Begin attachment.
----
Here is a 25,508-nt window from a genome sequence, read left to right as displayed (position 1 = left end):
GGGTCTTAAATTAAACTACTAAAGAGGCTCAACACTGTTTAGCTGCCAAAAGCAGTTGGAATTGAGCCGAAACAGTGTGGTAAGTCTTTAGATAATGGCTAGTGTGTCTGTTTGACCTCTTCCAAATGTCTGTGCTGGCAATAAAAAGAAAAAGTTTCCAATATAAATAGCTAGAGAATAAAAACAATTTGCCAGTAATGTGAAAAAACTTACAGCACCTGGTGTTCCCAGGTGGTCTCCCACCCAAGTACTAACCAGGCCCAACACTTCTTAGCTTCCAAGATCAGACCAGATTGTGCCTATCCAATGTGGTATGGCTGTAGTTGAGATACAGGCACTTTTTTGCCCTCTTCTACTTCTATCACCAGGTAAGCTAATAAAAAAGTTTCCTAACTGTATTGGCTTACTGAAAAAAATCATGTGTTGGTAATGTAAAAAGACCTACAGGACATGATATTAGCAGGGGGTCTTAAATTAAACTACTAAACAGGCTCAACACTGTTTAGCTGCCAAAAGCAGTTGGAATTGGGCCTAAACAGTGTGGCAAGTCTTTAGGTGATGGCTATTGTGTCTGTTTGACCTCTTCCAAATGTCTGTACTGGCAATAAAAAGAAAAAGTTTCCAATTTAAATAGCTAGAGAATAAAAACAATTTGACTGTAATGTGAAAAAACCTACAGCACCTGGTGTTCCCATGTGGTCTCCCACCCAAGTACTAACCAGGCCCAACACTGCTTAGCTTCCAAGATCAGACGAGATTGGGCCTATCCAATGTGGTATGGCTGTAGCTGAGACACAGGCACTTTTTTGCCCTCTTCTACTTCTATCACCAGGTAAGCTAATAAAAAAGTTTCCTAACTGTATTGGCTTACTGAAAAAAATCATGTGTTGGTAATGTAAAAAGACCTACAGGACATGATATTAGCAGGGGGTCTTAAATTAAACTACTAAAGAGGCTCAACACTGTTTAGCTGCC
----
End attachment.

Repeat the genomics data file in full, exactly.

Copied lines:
Here is a 25,508-nt window from a genome sequence, read left to right as displayed (position 1 = left end):
GGGTCTTAAATTAAACTACTAAAGAGGCTCAACACTGTTTAGCTGCCAAAAGCAGTTGGAATTGAGCCGAAACAGTGTGGTAAGTCTTTAGATAATGGCTAGTGTGTCTGTTTGACCTCTTCCAAATGTCTGTGCTGGCAATAAAAAGAAAAAGTTTCCAATATAAATAGCTAGAGAATAAAAACAATTTGCCAGTAATGTGAAAAAACTTACAGCACCTGGTGTTCCCAGGTGGTCTCCCACCCAAGTACTAACCAGGCCCAACACTTCTTAGCTTCCAAGATCAGACCAGATTGTGCCTATCCAATGTGGTATGGCTGTAGTTGAGATACAGGCACTTTTTTGCCCTCTTCTACTTCTATCACCAGGTAAGCTAATAAAAAAGTTTCCTAACTGTATTGGCTTACTGAAAAAAATCATGTGTTGGTAATGTAAAAAGACCTACAGGACATGATATTAGCAGGGGGTCTTAAATTAAACTACTAAACAGGCTCAACACTGTTTAGCTGCCAAAAGCAGTTGGAATTGGGCCTAAACAGTGTGGCAAGTCTTTAGGTGATGGCTATTGTGTCTGTTTGACCTCTTCCAAATGTCTGTACTGGCAATAAAAAGAAAAAGTTTCCAATTTAAATAGCTAGAGAATAAAAACAATTTGACTGTAATGTGAAAAAACCTACAGCACCTGGTGTTCCCATGTGGTCTCCCACCCAAGTACTAACCAGGCCCAACACTGCTTAGCTTCCAAGATCAGACGAGATTGGGCCTATCCAATGTGGTATGGCTGTAGCTGAGACACAGGCACTTTTTTGCCCTCTTCTACTTCTATCACCAGGTAAGCTAATAAAAAAGTTTCCTAACTGTATTGGCTTACTGAAAAAAATCATGTGTTGGTAATGTAAAAAGACCTACAGGACATGATATTAGCAGGGGGTCTTAAATTAAACTACTAAAGAGGCTCAACACTGTTTAGCTGCC